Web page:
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Context of 'December 14, 2007: Justice Department Urges Judge Not to Look into Destruction of CIA Tapes'

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Henry Kennedy.Henry Kennedy. [Source: District Court for the District of Columbia]In June 2005, US District Judge Henry Kennedy orders the Bush administration to safeguard “all evidence and information regarding the torture, mistreatment, and abuse of detainees now at the United States Naval Base at Guantanamo Bay.” US District Judge Gladys Kessler issued a nearly identical order one month later. Later that year, the CIA will destroy videotapes of the interrogation and possible torture of high-ranking al-Qaeda detainees Abu Zubaida and Abd al-Rahim al-Nashiri (see November 2005). In 2005, Zubaida and al-Nashiri are not being held at the Guantanamo prison, but at secret CIA prisons overseas. But while evidence of torture of Zubaida and al-Nashiri is not directly covered by the orders, it may well be indirectly covered. David Remes, a lawyer for some of the Guantanamo detainees, will later claim, “It is still unlawful for the government to destroy evidence, and it had every reason to believe that these interrogation records would be relevant to pending litigation concerning our client.” In January 2005, Assistant Attorney General Peter Keisler assured Kennedy that government officials were “well aware of their obligation not to destroy evidence that may be relevant in pending litigation.” [Associated Press, 12/12/2007] In some court proceedings, prosecutors have used evidence gained from the interrogation of Zubaida to justify the continued detention of some Guantanamo detainees. Scott Horton writing for Harper’s magazine will later comment that “in these trials, a defendant can seek to exclude evidence if it was secured through torture. But the defendant has an obligation to prove this contention. The [destroyed videotapes] would have provided such proof.” [Harper's, 12/15/2007]

Entity Tags: Peter Keisler, Henry H. Kennedy Jr., David Remes, Abd al-Rahim al-Nashiri, Gladys Kessler, Abu Zubaida

Timeline Tags: Torture of US Captives, Complete 911 Timeline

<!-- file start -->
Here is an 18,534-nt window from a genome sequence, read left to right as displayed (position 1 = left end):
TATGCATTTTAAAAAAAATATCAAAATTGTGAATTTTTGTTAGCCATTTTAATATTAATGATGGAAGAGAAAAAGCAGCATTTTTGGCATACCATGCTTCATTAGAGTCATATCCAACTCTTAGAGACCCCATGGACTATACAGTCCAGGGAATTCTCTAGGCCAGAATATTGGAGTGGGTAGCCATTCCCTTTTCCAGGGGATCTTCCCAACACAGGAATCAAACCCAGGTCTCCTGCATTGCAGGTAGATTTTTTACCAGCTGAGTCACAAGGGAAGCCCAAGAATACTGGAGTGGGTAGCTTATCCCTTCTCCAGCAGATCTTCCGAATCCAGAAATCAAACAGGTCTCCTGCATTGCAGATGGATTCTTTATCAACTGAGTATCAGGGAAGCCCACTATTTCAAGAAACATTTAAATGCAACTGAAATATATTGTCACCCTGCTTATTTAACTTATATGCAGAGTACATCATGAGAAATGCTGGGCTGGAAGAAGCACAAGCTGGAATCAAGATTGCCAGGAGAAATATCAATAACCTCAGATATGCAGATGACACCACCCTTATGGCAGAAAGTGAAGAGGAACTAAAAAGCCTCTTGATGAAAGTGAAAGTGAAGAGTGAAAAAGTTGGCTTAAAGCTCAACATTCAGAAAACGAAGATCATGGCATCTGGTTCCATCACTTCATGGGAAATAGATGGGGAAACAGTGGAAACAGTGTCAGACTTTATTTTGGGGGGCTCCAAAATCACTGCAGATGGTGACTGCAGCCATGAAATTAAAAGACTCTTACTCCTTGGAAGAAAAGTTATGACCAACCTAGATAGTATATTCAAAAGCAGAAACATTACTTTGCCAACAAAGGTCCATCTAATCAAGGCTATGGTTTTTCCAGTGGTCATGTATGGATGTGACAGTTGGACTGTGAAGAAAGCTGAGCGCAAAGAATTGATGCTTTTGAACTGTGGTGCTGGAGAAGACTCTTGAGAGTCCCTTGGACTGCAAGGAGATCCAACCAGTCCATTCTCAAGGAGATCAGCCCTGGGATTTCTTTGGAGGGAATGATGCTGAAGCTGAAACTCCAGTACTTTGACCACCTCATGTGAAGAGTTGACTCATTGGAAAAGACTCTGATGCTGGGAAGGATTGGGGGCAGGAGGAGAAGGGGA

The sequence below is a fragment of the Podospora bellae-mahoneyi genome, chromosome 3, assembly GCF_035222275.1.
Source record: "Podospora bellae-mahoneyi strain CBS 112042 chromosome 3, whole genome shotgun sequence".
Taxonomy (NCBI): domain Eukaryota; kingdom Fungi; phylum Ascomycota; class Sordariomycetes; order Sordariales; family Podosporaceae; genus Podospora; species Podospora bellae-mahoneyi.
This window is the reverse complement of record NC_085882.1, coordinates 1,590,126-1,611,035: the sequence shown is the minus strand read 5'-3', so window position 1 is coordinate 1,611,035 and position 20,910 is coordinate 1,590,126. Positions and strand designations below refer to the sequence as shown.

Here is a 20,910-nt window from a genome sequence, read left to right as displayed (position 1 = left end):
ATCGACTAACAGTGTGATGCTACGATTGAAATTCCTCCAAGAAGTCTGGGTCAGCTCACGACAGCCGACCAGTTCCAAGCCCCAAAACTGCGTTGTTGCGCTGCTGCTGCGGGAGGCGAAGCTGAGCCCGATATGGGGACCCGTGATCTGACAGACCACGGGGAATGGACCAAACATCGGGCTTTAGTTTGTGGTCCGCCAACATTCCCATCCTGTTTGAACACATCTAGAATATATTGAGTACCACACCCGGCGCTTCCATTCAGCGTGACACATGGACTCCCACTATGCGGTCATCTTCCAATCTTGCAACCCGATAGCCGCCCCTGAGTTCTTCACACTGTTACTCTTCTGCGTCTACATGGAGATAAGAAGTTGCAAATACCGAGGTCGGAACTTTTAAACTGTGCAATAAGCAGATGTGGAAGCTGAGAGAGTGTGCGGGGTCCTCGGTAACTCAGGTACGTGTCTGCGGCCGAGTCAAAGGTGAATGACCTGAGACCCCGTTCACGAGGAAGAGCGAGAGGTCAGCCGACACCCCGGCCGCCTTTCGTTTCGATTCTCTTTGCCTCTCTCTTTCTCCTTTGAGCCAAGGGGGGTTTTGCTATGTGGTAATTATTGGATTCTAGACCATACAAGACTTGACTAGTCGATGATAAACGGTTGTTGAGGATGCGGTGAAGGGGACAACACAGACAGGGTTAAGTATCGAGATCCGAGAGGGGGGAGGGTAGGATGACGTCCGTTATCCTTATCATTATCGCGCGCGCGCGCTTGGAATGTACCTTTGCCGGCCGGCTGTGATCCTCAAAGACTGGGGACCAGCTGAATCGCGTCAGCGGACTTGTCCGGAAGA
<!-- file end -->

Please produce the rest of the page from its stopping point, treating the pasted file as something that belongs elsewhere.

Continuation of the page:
By November 2005, when the CIA destroys videotapes of the interrogations of al-Qaeda leaders Abu Zubaida and Abd al-Rahim al-Nashiri (see November 2005), there are numerous reasons to not destroy them, some of them possibly legal requirements. [New York Times, 12/8/2007]
bullet In February 2003, Porter Goss, chairman of the House Intelligence Committee in 2003, Congressperson Jane Harman, the top Democrat on the committee, requested that the videotapes be preserved (see February 2003).
bullet Beginning in 2003 and continuing through 2005, White House officials, including White House deputy chief of staff Harriet Miers, requested that the videotapes be preserved (see Between 2003-Late 2005).
bullet In 2003, Justice Department lawyers also advised the CIA to preserve the videotapes (see 2003).
bullet Beginning in 2003, lawyers in the Zacarias Moussaoui trial have requested access to evidence of interrogations of al-Qaeda leaders like Zubaida. The CIA twice misinformed the judge in the trial about the existence of the videotapes (see May 7-9, 2003 and November 3-14, 2005). The trial will not be concluded until mid-2006 (see May 3, 2006).
bullet In September 2004, a judge rules the CIA has to preserve all records about the treatment of detainees overseas, as part of a lawsuit filed by the American Civil Liberties Union. The videotapes of Zubaida and al-Nashiri would clearly qualify, since both are held overseas (see September 15, 2004).
bullet Beginning in May 2005, Sen. Jay Rockefeller of the Senate Intelligence Committee asked the CIA to preserve over 100 documents about the CIA interrogation program. One of the documents requested is a report about the videotapes of interrogations and their possible illegality (see May-September 2005).
bullet In June and July 2005, two judges ordered the CIA to preserve all evidence relevant to detainees being held in Guantanamo prison. The interrogation videotapes are indirectly relevant because the cases of some detainees hinge on their alleged ties to Zubaida (see June-July 2005).